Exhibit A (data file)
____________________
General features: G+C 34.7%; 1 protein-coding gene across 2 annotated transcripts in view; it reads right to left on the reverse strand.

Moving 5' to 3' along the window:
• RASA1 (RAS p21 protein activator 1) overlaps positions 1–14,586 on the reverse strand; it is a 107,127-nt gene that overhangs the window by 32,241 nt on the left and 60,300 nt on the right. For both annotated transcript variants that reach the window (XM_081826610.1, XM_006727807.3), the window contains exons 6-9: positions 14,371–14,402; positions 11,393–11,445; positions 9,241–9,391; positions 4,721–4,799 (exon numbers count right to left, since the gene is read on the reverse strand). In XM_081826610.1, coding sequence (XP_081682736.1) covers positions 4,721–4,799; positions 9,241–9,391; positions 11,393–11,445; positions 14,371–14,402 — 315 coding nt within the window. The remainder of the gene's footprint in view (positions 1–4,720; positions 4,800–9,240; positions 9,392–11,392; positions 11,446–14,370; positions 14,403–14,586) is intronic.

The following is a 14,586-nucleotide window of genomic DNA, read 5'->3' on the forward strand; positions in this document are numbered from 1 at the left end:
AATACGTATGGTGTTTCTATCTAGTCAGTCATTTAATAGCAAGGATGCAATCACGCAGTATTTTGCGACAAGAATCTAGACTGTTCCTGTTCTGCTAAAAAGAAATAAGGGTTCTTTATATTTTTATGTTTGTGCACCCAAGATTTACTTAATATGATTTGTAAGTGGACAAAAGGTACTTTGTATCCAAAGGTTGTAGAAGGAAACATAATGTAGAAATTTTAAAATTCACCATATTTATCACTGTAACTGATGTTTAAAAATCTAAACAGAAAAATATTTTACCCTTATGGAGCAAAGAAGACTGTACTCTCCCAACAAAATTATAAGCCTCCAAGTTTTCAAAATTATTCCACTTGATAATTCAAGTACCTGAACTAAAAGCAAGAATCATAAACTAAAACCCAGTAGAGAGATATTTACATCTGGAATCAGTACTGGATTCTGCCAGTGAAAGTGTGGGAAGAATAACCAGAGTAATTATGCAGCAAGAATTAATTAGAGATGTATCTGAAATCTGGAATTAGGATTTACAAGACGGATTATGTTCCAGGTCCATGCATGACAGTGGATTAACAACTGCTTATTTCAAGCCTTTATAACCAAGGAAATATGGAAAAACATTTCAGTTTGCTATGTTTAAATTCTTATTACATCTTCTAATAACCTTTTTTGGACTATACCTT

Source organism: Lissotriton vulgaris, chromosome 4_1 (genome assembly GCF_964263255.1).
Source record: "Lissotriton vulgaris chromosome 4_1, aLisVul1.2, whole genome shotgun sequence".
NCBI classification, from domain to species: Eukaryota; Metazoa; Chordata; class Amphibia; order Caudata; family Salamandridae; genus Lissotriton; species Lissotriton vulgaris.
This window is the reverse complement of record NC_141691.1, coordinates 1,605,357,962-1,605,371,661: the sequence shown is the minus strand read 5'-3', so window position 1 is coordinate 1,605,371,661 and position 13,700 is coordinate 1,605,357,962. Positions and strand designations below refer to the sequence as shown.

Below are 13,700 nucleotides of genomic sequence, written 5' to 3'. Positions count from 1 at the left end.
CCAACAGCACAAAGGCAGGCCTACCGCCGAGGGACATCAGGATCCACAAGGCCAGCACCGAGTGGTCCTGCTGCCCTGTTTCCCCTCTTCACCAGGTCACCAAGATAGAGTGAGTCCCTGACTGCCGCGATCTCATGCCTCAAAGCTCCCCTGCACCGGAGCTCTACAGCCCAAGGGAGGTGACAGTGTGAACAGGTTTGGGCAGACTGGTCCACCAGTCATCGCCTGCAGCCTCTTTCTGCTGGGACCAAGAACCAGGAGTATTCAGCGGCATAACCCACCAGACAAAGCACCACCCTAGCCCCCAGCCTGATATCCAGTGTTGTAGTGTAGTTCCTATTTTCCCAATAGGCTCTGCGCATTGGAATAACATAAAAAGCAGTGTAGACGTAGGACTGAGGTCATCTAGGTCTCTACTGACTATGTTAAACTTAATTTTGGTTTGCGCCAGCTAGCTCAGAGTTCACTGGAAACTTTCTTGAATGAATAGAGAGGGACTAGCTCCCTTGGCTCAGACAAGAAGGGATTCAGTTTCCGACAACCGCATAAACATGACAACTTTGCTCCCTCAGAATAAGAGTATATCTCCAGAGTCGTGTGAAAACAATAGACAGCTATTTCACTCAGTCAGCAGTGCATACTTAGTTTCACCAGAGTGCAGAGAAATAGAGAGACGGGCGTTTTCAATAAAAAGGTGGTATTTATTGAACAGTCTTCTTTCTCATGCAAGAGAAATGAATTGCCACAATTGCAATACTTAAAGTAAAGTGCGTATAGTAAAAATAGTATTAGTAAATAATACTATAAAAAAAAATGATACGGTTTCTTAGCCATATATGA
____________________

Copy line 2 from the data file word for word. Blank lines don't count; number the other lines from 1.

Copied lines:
Moving 5' to 3' along the window: